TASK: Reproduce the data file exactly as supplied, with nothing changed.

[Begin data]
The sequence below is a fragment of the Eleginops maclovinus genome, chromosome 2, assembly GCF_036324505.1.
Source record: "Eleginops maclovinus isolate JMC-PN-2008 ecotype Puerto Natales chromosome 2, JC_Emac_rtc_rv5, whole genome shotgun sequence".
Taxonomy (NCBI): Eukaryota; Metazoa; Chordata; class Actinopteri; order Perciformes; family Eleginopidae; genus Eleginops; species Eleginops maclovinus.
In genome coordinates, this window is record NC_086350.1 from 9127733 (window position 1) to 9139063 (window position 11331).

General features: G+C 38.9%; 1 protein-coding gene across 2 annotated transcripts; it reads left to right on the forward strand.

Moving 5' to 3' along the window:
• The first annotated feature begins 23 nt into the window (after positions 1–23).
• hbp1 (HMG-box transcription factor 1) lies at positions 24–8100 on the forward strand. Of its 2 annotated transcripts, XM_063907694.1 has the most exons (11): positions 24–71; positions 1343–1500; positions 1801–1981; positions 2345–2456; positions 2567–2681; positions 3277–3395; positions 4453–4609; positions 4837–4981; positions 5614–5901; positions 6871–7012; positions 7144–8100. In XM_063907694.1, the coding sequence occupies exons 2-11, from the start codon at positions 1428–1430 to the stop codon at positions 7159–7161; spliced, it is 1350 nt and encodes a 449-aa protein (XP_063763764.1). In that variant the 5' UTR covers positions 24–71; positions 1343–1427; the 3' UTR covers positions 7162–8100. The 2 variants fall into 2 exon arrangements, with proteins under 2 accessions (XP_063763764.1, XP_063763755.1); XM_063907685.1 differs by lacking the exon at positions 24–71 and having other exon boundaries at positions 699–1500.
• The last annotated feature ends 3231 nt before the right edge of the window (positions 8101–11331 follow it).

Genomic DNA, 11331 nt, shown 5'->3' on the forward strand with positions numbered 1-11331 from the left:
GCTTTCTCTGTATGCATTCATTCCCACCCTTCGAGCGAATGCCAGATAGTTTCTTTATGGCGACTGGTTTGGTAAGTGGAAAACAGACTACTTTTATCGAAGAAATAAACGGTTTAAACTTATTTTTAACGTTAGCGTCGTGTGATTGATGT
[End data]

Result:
The sequence below is a fragment of the Eleginops maclovinus genome, chromosome 2, assembly GCF_036324505.1.
Source record: "Eleginops maclovinus isolate JMC-PN-2008 ecotype Puerto Natales chromosome 2, JC_Emac_rtc_rv5, whole genome shotgun sequence".
Taxonomy (NCBI): Eukaryota; Metazoa; Chordata; class Actinopteri; order Perciformes; family Eleginopidae; genus Eleginops; species Eleginops maclovinus.
In genome coordinates, this window is record NC_086350.1 from 9127733 (window position 1) to 9139063 (window position 11331).

General features: G+C 38.9%; 1 protein-coding gene across 2 annotated transcripts; it reads left to right on the forward strand.

Moving 5' to 3' along the window:
• The first annotated feature begins 23 nt into the window (after positions 1–23).
• hbp1 (HMG-box transcription factor 1) lies at positions 24–8100 on the forward strand. Of its 2 annotated transcripts, XM_063907694.1 has the most exons (11): positions 24–71; positions 1343–1500; positions 1801–1981; positions 2345–2456; positions 2567–2681; positions 3277–3395; positions 4453–4609; positions 4837–4981; positions 5614–5901; positions 6871–7012; positions 7144–8100. In XM_063907694.1, the coding sequence occupies exons 2-11, from the start codon at positions 1428–1430 to the stop codon at positions 7159–7161; spliced, it is 1350 nt and encodes a 449-aa protein (XP_063763764.1). In that variant the 5' UTR covers positions 24–71; positions 1343–1427; the 3' UTR covers positions 7162–8100. The 2 variants fall into 2 exon arrangements, with proteins under 2 accessions (XP_063763764.1, XP_063763755.1); XM_063907685.1 differs by lacking the exon at positions 24–71 and having other exon boundaries at positions 699–1500.
• The last annotated feature ends 3231 nt before the right edge of the window (positions 8101–11331 follow it).

Genomic DNA, 11331 nt, shown 5'->3' on the forward strand with positions numbered 1-11331 from the left:
GCTTTCTCTGTATGCATTCATTCCCACCCTTCGAGCGAATGCCAGATAGTTTCTTTATGGCGACTGGTTTGGTAAGTGGAAAACAGACTACTTTTATCGAAGAAATAAACGGTTTAAACTTATTTTTAACGTTAGCGTCGTGTGATTGATGT